Construction of realistic phantoms from patient images and a commercial three-dimensional printer

Shuai Leng, Baiyu Chen, Thomas Vrieze, Joel Kuhlmann, Lifeng Yu, Amy Alexander, Jane Matsumoto, Jonathan Morris, Cynthia H. McCollough

Research output: Contribution to journalArticlepeer-review

19 Scopus citations


The purpose of this study was to use three-dimensional (3-D) printing techniques to construct liver and brain phantoms having realistic pathologies, anatomic structures, and heterogeneous backgrounds. Patient liver and head computed tomography (CT) images were segmented into tissue, vessels, liver lesion, white and gray matter, and cerebrospinal fluid (CSF). Stereolithography files of each object were created and imported into a commercial 3-D printer. Printing materials were assigned to each object after test scans, which showed that the printing materials had CT numbers ranging from 70 to 121 HU at 120 kV. Printed phantoms were scanned on a CT scanner and images were evaluated. CT images of the liver phantom had measured CT numbers of 77.8 and 96.6 HU for the lesion and background, and 137.5 to 428.4 HU for the vessels channels, which were filled with iodine solutions. The difference in CT numbers between lesions and background (18.8 HU) was representative of the low-contrast values needed for optimization tasks. The liver phantom background was evaluated with Haralick features and showed similar texture between patient and phantom images. CT images of the brain phantom had CT numbers of 125, 134, and 108 HU for white matter, gray matter, and CSF, respectively. The CT number differences were similar to those in patient images.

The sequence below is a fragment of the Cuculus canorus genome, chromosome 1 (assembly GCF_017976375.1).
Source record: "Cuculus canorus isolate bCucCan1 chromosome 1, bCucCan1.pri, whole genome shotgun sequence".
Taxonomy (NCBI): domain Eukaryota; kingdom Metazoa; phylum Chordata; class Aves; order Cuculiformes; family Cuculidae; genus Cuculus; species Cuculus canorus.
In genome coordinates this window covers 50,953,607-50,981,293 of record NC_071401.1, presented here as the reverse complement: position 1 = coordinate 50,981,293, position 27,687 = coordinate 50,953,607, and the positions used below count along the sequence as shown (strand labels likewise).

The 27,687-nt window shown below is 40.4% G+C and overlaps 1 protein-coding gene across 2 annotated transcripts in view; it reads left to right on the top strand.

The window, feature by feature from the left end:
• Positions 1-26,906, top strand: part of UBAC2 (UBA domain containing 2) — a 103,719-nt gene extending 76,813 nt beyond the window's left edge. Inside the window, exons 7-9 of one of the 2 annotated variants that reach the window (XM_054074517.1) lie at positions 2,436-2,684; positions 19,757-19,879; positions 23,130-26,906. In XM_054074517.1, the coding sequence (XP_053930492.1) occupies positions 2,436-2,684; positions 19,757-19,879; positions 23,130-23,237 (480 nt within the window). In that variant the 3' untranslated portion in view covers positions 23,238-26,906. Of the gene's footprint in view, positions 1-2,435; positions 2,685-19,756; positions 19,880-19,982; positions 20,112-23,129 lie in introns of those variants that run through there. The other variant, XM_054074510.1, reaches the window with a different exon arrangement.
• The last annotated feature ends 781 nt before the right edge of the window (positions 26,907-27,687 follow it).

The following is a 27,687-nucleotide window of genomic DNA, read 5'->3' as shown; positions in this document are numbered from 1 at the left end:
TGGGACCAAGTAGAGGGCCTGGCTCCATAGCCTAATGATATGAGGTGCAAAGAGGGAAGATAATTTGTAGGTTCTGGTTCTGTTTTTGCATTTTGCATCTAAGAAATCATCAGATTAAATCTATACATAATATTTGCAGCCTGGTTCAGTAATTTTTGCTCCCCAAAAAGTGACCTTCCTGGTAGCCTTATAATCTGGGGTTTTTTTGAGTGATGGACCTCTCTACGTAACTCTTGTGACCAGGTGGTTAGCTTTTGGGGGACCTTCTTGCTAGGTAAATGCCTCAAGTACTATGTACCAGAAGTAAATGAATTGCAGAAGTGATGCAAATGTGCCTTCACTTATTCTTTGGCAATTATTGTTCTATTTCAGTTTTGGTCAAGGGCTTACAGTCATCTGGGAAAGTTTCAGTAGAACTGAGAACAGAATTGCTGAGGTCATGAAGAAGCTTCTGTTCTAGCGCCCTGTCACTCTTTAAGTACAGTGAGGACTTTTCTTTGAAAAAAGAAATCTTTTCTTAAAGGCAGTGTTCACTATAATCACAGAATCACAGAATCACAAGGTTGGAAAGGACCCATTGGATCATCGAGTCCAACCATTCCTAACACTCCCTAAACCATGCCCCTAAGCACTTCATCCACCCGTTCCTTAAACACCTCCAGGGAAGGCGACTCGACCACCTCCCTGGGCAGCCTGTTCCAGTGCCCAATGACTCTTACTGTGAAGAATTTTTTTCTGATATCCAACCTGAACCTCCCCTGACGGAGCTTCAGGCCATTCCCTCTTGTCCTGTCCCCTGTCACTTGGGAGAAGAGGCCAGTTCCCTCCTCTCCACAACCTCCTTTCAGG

Original languageEnglish (US)
Article number033501
JournalJournal of Medical Imaging
Issue number3
StatePublished - Jul 1 2016


  • brain
  • computed tomography
  • image quality
  • liver
  • phantom
  • three-dimensional printer

ASJC Scopus subject areas

  • Radiology Nuclear Medicine and imaging


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